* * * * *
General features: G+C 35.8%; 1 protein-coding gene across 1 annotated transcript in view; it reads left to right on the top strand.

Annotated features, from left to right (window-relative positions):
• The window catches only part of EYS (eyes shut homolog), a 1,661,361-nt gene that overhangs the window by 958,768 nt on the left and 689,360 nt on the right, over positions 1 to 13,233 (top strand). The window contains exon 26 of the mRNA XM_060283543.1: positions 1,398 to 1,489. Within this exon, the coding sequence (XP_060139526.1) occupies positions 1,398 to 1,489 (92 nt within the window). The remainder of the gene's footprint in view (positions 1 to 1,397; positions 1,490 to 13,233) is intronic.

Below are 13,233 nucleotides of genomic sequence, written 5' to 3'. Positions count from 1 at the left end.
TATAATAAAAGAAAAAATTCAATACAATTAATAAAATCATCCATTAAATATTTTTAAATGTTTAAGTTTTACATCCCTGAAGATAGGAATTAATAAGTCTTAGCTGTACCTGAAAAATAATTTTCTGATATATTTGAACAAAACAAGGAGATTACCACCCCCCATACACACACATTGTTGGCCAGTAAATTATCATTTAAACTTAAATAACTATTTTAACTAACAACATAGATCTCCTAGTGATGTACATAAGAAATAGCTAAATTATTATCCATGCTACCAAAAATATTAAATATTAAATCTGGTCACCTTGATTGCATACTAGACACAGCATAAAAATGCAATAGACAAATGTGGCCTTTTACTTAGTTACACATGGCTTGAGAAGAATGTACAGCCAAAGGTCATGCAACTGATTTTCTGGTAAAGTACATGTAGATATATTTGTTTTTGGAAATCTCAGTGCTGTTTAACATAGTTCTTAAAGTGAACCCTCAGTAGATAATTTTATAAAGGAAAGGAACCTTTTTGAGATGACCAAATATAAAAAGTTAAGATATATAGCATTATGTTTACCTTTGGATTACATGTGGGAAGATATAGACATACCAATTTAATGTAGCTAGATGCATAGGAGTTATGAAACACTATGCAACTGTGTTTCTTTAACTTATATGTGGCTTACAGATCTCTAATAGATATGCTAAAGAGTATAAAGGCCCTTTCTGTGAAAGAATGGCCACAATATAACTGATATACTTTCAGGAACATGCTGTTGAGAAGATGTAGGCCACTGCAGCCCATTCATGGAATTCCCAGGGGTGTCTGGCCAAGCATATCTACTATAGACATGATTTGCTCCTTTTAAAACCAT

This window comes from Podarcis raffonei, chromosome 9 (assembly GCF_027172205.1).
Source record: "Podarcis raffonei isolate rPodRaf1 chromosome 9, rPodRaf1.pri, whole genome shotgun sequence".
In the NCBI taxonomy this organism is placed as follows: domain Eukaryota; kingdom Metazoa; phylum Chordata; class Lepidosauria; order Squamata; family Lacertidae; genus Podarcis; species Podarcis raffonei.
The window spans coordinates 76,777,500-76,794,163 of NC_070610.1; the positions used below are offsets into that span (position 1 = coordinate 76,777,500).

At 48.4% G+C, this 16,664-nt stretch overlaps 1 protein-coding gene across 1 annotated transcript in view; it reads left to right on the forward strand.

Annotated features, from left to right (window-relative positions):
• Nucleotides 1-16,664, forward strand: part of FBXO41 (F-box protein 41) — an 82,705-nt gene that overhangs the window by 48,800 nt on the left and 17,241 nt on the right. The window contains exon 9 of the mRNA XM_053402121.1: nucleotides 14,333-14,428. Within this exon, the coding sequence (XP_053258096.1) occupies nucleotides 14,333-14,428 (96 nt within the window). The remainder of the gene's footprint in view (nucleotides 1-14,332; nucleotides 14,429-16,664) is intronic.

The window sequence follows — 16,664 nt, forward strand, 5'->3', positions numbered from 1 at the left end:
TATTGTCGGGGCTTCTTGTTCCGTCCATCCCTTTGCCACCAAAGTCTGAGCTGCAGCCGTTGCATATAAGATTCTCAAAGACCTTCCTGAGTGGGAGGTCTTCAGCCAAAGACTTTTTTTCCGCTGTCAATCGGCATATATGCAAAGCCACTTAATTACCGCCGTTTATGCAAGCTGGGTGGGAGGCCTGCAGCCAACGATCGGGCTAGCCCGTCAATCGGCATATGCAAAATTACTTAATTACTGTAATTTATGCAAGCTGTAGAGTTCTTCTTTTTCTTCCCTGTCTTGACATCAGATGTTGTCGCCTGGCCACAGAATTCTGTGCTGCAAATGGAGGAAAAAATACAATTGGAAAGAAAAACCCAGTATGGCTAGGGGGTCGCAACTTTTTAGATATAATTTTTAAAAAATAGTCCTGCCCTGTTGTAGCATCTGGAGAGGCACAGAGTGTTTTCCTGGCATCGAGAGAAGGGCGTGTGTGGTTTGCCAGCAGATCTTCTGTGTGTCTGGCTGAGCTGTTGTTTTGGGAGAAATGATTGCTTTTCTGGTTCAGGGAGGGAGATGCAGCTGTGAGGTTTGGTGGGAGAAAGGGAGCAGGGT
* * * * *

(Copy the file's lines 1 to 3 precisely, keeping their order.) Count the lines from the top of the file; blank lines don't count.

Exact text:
General features: G+C 35.8%; 1 protein-coding gene across 1 annotated transcript in view; it reads left to right on the top strand.

Annotated features, from left to right (window-relative positions):
• The window catches only part of EYS (eyes shut homolog), a 1,661,361-nt gene that overhangs the window by 958,768 nt on the left and 689,360 nt on the right, over positions 1 to 13,233 (top strand). The window contains exon 26 of the mRNA XM_060283543.1: positions 1,398 to 1,489. Within this exon, the coding sequence (XP_060139526.1) occupies positions 1,398 to 1,489 (92 nt within the window). The remainder of the gene's footprint in view (positions 1 to 1,397; positions 1,490 to 13,233) is intronic.